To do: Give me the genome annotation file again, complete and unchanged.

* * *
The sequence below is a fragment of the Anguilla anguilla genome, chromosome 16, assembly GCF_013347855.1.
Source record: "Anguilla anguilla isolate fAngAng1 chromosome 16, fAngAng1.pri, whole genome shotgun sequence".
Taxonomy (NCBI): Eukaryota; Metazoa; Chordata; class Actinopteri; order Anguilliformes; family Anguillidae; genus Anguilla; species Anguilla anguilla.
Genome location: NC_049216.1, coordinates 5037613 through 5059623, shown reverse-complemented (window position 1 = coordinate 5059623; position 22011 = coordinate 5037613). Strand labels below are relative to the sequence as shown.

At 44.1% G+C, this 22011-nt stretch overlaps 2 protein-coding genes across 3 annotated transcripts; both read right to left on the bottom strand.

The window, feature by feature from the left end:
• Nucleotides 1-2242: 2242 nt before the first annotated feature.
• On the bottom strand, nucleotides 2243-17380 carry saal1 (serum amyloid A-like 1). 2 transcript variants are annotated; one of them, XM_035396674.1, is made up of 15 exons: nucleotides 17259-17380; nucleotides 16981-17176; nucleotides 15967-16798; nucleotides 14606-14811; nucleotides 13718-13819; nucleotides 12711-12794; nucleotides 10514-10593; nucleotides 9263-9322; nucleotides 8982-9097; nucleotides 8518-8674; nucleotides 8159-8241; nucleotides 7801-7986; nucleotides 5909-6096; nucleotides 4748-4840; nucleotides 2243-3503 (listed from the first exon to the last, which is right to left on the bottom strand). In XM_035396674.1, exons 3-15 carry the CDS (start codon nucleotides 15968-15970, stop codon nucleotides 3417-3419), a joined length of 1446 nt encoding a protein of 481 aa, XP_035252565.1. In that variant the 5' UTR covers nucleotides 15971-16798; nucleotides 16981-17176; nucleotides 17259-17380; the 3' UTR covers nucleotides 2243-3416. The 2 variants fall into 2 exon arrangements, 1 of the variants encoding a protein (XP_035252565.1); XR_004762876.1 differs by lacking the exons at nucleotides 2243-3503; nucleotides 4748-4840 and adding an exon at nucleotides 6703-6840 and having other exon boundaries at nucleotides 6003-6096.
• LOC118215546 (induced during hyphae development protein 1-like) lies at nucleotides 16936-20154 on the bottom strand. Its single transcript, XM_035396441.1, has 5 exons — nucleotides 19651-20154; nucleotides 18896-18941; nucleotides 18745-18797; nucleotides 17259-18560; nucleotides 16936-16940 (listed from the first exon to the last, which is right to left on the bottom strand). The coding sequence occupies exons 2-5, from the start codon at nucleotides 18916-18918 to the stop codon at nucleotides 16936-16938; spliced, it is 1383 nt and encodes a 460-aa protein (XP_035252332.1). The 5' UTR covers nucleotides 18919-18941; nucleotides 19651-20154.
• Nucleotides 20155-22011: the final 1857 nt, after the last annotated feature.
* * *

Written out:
The sequence below is a fragment of the Anguilla anguilla genome, chromosome 16, assembly GCF_013347855.1.
Source record: "Anguilla anguilla isolate fAngAng1 chromosome 16, fAngAng1.pri, whole genome shotgun sequence".
Taxonomy (NCBI): Eukaryota; Metazoa; Chordata; class Actinopteri; order Anguilliformes; family Anguillidae; genus Anguilla; species Anguilla anguilla.
Genome location: NC_049216.1, coordinates 5037613 through 5059623, shown reverse-complemented (window position 1 = coordinate 5059623; position 22011 = coordinate 5037613). Strand labels below are relative to the sequence as shown.

At 44.1% G+C, this 22011-nt stretch overlaps 2 protein-coding genes across 3 annotated transcripts; both read right to left on the bottom strand.

The window, feature by feature from the left end:
• Nucleotides 1-2242: 2242 nt before the first annotated feature.
• On the bottom strand, nucleotides 2243-17380 carry saal1 (serum amyloid A-like 1). 2 transcript variants are annotated; one of them, XM_035396674.1, is made up of 15 exons: nucleotides 17259-17380; nucleotides 16981-17176; nucleotides 15967-16798; nucleotides 14606-14811; nucleotides 13718-13819; nucleotides 12711-12794; nucleotides 10514-10593; nucleotides 9263-9322; nucleotides 8982-9097; nucleotides 8518-8674; nucleotides 8159-8241; nucleotides 7801-7986; nucleotides 5909-6096; nucleotides 4748-4840; nucleotides 2243-3503 (listed from the first exon to the last, which is right to left on the bottom strand). In XM_035396674.1, exons 3-15 carry the CDS (start codon nucleotides 15968-15970, stop codon nucleotides 3417-3419), a joined length of 1446 nt encoding a protein of 481 aa, XP_035252565.1. In that variant the 5' UTR covers nucleotides 15971-16798; nucleotides 16981-17176; nucleotides 17259-17380; the 3' UTR covers nucleotides 2243-3416. The 2 variants fall into 2 exon arrangements, 1 of the variants encoding a protein (XP_035252565.1); XR_004762876.1 differs by lacking the exons at nucleotides 2243-3503; nucleotides 4748-4840 and adding an exon at nucleotides 6703-6840 and having other exon boundaries at nucleotides 6003-6096.
• LOC118215546 (induced during hyphae development protein 1-like) lies at nucleotides 16936-20154 on the bottom strand. Its single transcript, XM_035396441.1, has 5 exons — nucleotides 19651-20154; nucleotides 18896-18941; nucleotides 18745-18797; nucleotides 17259-18560; nucleotides 16936-16940 (listed from the first exon to the last, which is right to left on the bottom strand). The coding sequence occupies exons 2-5, from the start codon at nucleotides 18916-18918 to the stop codon at nucleotides 16936-16938; spliced, it is 1383 nt and encodes a 460-aa protein (XP_035252332.1). The 5' UTR covers nucleotides 18919-18941; nucleotides 19651-20154.
• Nucleotides 20155-22011: the final 1857 nt, after the last annotated feature.